removed from lower income, segregated, and disinvested communities, where they
will eventually return--too often without the skills they need to become successful
husbands, fathers, neighbors, and wage earners.
Programs that increase employment opportunity and reduce barriers by increasing
employment opportunity and reducing recidivism will benefit children and families.
(30) Transitional jobs programs have shown promise in reducing unemployment among
chronically unemployed or underemployed population groups, including formerly
incarcerated individuals, the homeless, and young African-American men.
(31) To strengthen families it is important to improve the upward economic mobility
of the custodial and noncustodial parent wage-earners, as well as youth at risk
of early parenthood or incarceration, by providing the skills and experience necessary
to access jobs with family sustaining wages and benefits. In families in which
all the members do not live together, this is important to enable the prompt and
consistent payment of adequate child support.
is important and useful to foster local and regional economic development and
job advancement for workers, especially young custodial and noncustodial parents,
by funding local collaborations among business, education, and the community in
the development of pathways for preparing disadvantaged citizens to meet the workforce
needs of the local and regional economy.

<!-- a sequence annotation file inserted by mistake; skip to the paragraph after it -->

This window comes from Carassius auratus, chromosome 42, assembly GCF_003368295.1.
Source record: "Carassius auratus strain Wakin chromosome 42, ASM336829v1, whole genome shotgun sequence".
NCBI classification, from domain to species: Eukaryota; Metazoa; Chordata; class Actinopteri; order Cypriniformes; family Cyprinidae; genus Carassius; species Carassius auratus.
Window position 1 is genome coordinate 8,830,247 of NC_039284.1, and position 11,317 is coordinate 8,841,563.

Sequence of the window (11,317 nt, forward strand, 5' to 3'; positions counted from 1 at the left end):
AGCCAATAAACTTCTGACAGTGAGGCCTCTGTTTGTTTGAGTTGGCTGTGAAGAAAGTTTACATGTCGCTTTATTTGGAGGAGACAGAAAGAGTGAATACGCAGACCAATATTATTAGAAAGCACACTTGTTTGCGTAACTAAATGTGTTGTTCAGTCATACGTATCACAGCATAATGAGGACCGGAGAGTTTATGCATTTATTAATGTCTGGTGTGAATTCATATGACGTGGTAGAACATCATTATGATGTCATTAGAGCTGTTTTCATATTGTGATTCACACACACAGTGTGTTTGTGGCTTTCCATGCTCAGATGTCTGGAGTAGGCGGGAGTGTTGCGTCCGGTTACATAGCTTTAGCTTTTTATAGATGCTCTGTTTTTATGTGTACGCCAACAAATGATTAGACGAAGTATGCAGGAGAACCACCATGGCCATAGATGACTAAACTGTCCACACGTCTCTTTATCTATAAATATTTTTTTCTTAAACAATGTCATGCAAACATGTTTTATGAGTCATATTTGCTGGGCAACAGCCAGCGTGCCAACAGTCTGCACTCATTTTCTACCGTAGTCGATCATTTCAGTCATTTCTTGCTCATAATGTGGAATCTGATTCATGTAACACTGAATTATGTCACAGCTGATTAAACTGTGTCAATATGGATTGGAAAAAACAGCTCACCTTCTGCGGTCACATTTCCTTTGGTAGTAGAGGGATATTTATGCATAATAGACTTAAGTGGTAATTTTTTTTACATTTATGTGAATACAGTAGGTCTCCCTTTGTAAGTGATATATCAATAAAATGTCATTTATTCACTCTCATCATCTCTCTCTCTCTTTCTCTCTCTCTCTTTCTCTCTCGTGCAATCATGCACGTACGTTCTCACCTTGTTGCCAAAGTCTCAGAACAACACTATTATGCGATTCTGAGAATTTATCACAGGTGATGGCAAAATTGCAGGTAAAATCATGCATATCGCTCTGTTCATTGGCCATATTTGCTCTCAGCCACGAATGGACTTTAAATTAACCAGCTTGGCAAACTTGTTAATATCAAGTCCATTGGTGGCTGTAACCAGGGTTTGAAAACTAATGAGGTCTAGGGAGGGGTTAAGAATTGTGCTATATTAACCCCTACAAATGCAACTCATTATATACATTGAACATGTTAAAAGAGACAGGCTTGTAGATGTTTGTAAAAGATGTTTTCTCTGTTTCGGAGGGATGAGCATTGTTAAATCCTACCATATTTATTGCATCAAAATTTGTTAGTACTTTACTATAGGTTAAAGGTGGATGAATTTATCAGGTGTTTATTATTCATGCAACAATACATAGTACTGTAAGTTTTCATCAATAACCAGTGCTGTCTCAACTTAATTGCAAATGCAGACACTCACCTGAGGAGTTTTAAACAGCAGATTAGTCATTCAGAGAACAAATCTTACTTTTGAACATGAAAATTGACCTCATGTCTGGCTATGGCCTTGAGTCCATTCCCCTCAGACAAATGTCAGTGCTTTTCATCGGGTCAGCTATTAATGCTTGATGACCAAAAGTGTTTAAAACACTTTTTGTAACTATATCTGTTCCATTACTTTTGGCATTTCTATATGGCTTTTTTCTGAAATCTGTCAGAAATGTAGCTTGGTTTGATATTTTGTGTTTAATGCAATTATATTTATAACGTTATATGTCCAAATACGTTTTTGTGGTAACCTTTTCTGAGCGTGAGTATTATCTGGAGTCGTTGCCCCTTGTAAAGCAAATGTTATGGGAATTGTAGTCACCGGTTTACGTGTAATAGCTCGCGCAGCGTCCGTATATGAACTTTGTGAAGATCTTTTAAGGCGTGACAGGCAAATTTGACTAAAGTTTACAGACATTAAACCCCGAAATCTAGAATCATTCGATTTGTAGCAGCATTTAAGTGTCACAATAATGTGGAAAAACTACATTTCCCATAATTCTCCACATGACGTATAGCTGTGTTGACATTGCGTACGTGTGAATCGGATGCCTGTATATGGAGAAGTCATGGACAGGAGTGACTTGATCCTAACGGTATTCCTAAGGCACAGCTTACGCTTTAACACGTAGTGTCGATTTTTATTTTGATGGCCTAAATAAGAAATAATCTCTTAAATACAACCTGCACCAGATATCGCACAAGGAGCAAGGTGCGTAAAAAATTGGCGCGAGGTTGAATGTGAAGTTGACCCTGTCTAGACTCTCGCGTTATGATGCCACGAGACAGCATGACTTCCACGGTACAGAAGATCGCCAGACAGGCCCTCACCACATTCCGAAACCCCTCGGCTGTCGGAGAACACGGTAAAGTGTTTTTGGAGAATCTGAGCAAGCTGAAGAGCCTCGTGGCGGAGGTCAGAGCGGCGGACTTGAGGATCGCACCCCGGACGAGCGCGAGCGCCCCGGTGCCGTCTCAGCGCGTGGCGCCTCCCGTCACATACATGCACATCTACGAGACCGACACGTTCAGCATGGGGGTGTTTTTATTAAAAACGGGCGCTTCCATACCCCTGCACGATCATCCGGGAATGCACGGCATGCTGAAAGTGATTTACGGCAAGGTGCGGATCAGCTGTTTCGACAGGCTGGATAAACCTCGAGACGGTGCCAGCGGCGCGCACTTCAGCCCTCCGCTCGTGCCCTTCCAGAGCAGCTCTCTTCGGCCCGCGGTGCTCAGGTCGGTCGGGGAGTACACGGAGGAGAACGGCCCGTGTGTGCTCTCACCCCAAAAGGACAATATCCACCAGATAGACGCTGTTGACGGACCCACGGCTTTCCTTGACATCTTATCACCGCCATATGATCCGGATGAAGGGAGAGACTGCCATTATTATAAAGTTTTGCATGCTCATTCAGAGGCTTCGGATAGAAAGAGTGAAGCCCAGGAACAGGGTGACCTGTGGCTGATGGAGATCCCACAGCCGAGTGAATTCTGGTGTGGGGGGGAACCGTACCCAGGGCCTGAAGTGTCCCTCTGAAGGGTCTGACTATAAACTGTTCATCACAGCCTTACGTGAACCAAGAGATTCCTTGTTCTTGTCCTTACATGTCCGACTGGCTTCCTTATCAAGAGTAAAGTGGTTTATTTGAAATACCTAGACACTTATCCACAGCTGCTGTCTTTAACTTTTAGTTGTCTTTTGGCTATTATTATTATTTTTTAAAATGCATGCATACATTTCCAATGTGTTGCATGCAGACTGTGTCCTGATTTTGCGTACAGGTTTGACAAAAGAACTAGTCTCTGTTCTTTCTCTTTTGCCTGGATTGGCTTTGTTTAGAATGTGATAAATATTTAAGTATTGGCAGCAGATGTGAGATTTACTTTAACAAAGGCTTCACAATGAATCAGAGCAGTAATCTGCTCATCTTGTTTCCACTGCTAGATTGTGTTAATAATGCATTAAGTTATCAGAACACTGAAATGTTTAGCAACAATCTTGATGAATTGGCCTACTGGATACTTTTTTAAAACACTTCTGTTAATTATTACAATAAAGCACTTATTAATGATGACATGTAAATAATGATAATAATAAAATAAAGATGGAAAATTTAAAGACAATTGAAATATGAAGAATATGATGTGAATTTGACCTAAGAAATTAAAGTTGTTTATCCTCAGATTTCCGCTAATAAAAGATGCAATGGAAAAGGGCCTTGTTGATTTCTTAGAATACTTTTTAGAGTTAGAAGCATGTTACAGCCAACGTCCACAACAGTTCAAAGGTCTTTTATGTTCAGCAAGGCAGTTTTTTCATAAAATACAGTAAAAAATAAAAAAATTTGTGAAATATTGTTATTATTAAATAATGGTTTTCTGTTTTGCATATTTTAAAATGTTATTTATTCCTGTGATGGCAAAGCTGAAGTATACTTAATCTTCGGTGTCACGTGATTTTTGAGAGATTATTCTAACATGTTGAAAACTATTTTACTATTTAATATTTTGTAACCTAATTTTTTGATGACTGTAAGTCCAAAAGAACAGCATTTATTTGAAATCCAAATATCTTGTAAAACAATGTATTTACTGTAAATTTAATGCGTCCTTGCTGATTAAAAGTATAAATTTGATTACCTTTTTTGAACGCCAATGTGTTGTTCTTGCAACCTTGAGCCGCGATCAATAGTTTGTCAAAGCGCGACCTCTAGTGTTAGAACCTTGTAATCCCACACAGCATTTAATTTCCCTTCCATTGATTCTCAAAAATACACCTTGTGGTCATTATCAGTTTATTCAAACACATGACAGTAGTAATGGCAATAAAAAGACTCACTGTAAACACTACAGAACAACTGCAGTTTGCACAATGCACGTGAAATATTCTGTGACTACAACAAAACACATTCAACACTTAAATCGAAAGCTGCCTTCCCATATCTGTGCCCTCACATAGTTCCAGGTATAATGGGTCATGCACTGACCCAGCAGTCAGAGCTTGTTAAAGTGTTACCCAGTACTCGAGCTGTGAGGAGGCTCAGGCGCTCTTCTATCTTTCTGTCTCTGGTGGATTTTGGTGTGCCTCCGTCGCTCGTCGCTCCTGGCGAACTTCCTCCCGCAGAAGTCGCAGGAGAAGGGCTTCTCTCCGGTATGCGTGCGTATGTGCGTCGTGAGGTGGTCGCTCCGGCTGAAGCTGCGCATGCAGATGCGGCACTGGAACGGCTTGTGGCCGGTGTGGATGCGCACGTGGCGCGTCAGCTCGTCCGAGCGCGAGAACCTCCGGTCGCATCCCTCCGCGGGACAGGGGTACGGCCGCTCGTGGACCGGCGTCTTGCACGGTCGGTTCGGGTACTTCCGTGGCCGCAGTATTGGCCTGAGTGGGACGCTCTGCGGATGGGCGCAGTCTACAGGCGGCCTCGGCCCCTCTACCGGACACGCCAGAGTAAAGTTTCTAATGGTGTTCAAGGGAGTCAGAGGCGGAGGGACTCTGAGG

benefit from working with and being supported by the local education, postsecondary,
and workforce systems in identifying the academic and occupational skill sets
needed to fill the skilled jobs in the changing economy. Local economic and community
development is enhanced when residents have access to higher wage employment,
thus increasing the tax base, fueling the economy, and contributing to greater
family economic security.
(34) Public-private career
pathways partnerships are an important tool for linking employers and workers
with the workforce education services they need and for integrating community
economic development and workforce education services. Transitional jobs programs
can serve as the first step in a career pathway by giving unemployed individuals
with multiple barriers to employment, valuable work experience and related services.
(35) Evaluations of State child support enforcement policies have shown that supportive
child support enforcement policies, rather than coercive ones, have a positive
impact on father involvement.
(36) The purpose of child
support is to provide necessary income support for and increase the well-being